Articles in this issue that describe lessons include a helpful sidebar (“At a Glance”) documenting the big idea, essential pre-knowledge, time, and cost. The lessons also include connections with the NGSS.

These monthly columns continue to provide background knowledge and classroom ideas:

For more on the content that provides a context for projects and strategies described in this issue, see the SciLinks topics Biodiversity, Careers in Science, Conductors/Insulators, Covalent and Ionic Bonds, Energy Transformations, Forces and Motion, Insects, Kinetic/Potential Energy, Law of Conservation of Energy, Migration, Renewable Sources of Energy, Satellite Technology, Sound. Sustainable Development, Winds

 

Read more from The Science Teacher and Science & Children:

Continue reading …

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The Carson SkeleScope: Less is More and More is Good

As the old saying goes, sometimes less is more. And such is the case with the Carson SkeleScope. Whether used to teach optics, engineering or perhaps even astronomy, having a clear view of the internals of a telescope can be quite engaging. If you make that inspection explorable as well, students will no longer have to just imagine how the reflective magnification of light works. With the SkeleScope, students can construct and manipulate an inexpensive optical tube assembly with mirrors and an eyepiece that hides none of the components of a centuries-old telescope design that is one of the most popular today.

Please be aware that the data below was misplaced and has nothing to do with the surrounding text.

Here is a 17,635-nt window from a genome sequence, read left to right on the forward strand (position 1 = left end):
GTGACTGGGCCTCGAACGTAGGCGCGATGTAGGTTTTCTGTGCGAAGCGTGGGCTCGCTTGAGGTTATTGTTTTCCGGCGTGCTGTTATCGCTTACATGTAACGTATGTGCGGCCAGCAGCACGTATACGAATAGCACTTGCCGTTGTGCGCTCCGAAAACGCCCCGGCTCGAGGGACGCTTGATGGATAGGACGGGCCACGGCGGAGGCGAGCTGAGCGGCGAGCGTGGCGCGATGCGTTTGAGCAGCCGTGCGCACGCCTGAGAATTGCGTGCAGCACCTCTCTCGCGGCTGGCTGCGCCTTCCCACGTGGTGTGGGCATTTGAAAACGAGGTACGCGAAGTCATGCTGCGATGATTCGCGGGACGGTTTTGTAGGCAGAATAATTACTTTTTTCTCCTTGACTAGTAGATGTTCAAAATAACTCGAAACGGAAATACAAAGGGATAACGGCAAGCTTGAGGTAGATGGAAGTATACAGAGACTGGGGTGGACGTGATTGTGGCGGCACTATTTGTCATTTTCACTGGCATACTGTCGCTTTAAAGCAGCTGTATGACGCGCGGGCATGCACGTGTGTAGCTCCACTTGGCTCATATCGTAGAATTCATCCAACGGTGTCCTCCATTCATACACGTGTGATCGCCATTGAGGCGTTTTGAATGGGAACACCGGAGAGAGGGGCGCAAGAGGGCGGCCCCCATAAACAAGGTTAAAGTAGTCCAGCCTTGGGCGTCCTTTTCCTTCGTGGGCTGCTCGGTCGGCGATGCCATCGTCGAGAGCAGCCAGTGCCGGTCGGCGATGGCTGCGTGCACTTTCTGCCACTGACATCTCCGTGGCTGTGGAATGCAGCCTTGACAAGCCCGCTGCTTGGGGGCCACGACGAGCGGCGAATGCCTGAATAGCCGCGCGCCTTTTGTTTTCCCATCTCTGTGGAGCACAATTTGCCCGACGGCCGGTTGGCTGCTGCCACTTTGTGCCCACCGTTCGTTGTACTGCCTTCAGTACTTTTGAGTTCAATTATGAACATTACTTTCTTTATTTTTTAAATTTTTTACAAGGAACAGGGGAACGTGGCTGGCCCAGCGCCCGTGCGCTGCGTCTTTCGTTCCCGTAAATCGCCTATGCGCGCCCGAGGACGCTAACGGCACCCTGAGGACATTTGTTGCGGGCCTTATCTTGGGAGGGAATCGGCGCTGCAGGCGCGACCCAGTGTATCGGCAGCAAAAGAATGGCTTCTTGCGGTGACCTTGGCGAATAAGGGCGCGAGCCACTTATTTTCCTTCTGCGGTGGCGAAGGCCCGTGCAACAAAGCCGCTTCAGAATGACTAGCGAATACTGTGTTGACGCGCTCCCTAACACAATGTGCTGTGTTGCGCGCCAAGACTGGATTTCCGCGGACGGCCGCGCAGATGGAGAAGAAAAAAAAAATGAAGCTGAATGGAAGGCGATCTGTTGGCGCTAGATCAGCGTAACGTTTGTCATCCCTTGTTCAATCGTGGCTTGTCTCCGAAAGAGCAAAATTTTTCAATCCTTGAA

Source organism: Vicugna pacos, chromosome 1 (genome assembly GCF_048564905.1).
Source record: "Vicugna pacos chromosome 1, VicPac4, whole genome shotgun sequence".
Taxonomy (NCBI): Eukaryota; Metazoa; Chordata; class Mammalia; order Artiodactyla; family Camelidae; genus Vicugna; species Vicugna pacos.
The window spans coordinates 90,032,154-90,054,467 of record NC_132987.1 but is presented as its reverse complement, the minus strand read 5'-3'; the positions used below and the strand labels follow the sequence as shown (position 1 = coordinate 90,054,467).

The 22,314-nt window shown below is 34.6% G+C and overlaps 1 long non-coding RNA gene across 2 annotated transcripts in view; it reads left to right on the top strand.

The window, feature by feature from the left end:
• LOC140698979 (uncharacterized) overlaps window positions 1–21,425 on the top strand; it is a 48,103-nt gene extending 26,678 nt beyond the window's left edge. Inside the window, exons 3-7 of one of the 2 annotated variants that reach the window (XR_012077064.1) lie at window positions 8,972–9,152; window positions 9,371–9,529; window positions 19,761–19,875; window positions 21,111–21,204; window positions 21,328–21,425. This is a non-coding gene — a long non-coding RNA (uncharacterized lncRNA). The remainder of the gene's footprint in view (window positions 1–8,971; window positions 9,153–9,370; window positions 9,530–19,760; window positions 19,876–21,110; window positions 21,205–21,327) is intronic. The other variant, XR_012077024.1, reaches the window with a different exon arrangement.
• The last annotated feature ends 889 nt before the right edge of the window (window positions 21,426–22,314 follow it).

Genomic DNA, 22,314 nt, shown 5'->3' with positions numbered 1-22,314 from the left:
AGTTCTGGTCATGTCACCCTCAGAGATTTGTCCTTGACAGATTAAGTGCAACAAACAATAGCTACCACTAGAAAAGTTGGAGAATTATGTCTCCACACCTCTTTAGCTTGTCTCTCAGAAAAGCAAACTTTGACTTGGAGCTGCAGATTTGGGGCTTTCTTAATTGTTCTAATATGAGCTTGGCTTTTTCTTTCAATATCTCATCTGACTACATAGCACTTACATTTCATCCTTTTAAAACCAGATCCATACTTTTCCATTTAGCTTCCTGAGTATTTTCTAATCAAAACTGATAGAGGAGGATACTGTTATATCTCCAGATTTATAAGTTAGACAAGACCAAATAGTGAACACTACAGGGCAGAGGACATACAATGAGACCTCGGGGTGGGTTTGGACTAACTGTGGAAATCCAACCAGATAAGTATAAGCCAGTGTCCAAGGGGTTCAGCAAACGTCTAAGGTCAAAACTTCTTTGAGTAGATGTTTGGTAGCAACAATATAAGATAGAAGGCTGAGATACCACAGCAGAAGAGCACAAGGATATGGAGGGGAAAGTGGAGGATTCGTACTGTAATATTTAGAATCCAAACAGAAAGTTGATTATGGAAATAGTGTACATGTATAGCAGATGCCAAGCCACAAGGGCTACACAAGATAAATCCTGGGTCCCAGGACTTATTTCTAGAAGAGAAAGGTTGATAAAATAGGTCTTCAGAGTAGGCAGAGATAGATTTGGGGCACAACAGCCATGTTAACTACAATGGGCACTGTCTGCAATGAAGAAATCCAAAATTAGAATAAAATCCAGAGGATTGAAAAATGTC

By producing a visible scope in the same vein as the “Visible Man” I played with as a kid, a new level of conceptual understand is possible. Until Marcel Jovine created his Visible Man and Visible Woman in the early 1960s, much of the under-skin workings of a human were relegated to drawings. I cannot help but wonder how many more doctors and nurses got their start “playing” with the plastic parts of this visible human toy.

Continue reading …

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Ed News: Critics Say Proposed NM Science Standards Omit Evolution, Climate Change